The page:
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Stocks Close at New Multi-Year Highs

Stocks rallied to close at multi-year highs Tuesday after several robust earnings reports and a surprisingly strong report on consumer confidence added to increasing optimism about economy.

The Dow Jones Industrial Average rose 115.49 points, or 0.9 percent, to close at 12,595.37, the highest close for the blue-chip index since June 5, 2008.

Among Dow components, Caterpillar and Cisco advanced, while Bank of America and Coca-Cola fell.

The S&P 500 rose 11.99 points, or 0.9 percent, to close at 1,347.24, its highest close since June 17, 2008. The tech-heavy Nasdaq rose 21.66 points, or 0.77 percent, to close at 2,847.54, its highest close since Oct. 31, 2007.

The CBOE Volatility Index, widely considered the best gauge of fear in the market,fell below 16.

All key S&P 500 sectors rose, led by industrials, telecom and energy.

Solid earnings reports fueled a broad-based rally on Tuesday, as Ford, 3M and UPS, among others, all posted better-than-expected results, although earnings from some companies, including Coca-Cola and Under Armour, disappointed. So far, 75 percent of earnings from the 151 companies reporting beat earnings estimates, while 70 percent beat revenue estimates, according to Thomson Reuters.

The results of several companies were powered by international sales, often from emerging economies including Brazil and China, which isn't necessarily a good sign for the U.S. economy, said Doreen Mogavero of Mogavero Lee, a brokerage firm.

"It’s a little unsettling to me in terms of our economy," Mogavero said.

The stock market, however, should continue to rally for the short-to-intermediate term, David Loesser, president and founder of The Estate Planners Group said on CNBC.

“This is a wonderful market—from a technical point of view, we see the 20-day, 50-day and 100-day moving averages being exceeded by their price pretty significantly,” Loesser said.

Ford gained after the automaker beat expectations with its best quarterly profit in 13 years,driven by strong sales in its home market and demand for more fuel-efficient vehicles.

3M also climbed after the diversified manufacturer delivering better-than-expected results, thanks to emerging market sales. The industrial conglomerate also raised its profit forecast for the year.

Cummins skyrocketed as the engine manufacturer also benefited from rising overseas sales and a recovering truck market in North America. The company's first quarter profits more than doubled, and Cummins raised its 2011 sales forecast by $1 billion.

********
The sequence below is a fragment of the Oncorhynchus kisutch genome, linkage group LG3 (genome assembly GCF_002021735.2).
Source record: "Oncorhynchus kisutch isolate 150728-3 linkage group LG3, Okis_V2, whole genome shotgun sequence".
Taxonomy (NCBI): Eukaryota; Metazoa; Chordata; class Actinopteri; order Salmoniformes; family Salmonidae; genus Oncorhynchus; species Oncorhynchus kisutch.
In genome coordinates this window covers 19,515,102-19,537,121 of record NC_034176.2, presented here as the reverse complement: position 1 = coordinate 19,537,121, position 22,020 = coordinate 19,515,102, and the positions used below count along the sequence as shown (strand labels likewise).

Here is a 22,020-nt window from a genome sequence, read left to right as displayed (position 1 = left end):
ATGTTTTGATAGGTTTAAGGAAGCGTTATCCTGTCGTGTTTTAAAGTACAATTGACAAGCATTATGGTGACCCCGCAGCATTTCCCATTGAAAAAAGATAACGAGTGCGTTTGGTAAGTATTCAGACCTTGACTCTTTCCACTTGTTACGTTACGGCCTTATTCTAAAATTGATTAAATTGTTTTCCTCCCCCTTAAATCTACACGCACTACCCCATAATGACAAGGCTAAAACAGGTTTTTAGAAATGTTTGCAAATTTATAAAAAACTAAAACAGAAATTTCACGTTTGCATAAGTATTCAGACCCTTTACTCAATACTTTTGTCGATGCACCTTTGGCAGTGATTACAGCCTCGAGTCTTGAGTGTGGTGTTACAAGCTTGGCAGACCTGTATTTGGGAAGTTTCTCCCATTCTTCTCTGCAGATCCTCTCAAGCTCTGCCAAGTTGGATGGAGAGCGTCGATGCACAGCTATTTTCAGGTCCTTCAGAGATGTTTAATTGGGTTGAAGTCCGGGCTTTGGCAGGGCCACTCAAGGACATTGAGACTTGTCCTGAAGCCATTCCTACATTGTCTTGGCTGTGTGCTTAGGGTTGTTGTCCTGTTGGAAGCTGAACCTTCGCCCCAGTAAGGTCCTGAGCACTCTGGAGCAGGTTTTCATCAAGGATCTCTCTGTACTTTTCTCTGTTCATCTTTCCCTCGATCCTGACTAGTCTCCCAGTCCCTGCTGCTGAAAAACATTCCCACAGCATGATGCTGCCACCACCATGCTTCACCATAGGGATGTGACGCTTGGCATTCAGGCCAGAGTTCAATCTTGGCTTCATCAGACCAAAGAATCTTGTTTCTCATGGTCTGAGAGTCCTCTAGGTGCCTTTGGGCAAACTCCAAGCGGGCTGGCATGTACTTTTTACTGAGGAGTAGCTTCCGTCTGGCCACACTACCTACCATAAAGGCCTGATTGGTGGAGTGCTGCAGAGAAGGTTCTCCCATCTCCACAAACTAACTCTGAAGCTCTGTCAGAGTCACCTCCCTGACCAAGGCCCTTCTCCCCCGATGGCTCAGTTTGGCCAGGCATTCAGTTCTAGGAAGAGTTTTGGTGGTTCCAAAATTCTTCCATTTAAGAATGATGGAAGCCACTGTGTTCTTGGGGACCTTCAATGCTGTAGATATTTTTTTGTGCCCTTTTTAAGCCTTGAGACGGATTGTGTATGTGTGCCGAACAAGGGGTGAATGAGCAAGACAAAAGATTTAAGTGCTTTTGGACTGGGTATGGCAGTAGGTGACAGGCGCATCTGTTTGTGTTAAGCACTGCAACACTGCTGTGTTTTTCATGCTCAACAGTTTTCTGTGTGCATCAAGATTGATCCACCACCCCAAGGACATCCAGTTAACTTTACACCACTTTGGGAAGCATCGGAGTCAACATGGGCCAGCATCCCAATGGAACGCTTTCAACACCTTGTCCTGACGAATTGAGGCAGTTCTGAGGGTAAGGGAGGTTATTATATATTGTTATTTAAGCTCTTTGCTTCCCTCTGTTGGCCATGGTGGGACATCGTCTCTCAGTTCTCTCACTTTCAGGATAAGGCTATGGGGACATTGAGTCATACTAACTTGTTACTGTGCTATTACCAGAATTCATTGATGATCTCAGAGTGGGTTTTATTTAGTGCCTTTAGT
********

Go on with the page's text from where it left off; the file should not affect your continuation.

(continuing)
UPS rose after the package delivery company beat expectations and raised its forecast. The shipping company also got a boost from overseas sales, which for UPS, helped to offset higher fuel costs.

But not all the news was good. Coca-Cola slumped after the beverage maker's earnings fell short of estimates amid rising costs.Coke also blamed the disasters in Japan for reducing revenue.

And Coach slipped even after the retailer reported a stronger than expected profit thanks to rising sales in North America. But the upscale retailer said the disasters in Japan would hurt results going forward.

US Steel sank after reporting a bigger loss per share than expected, while AK Steel soared after reporting first quarter earnings that more than quadrupled.

Under Armour tumbled despite a 36 percent jump in revenue and an increase in net income, as investors focused on a 68 percent increase in inventory.

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And Netflix fell sharply lower after the online video rental service delivered a disappointing outlook. Janney Capital Markets cut its rating for the online movie rental company to "sell," but at least six brokerages raised their price targets for the stock.

Amazon.com and Broadcom are among the biggest firms that are expected to report earnings after-the-bell tonight.

On Wednesday, Boeing, BP, ConocoPhillips and Credit Suisse will release results.

IBM rose to a 52-week high after its board approved a 15 percent boost in its quarterly cash dividend, and authorized an $8 billion stock buyback.

In other tech news, Oracle's CFO Jeff Epstein resignedafter more than two years on the job. Epstein will be replaced by his boss, Oracle President Safra Catz.

Sony said it plans to introduce two tabletslater this year running Google's Android operating system, which will compete with the popular Apple iPad. However, Sony shares were trading lower after Sony's PlayStation Network ran into its seventh consecutive day of outage. The company said it has no timeframe for restoring the system.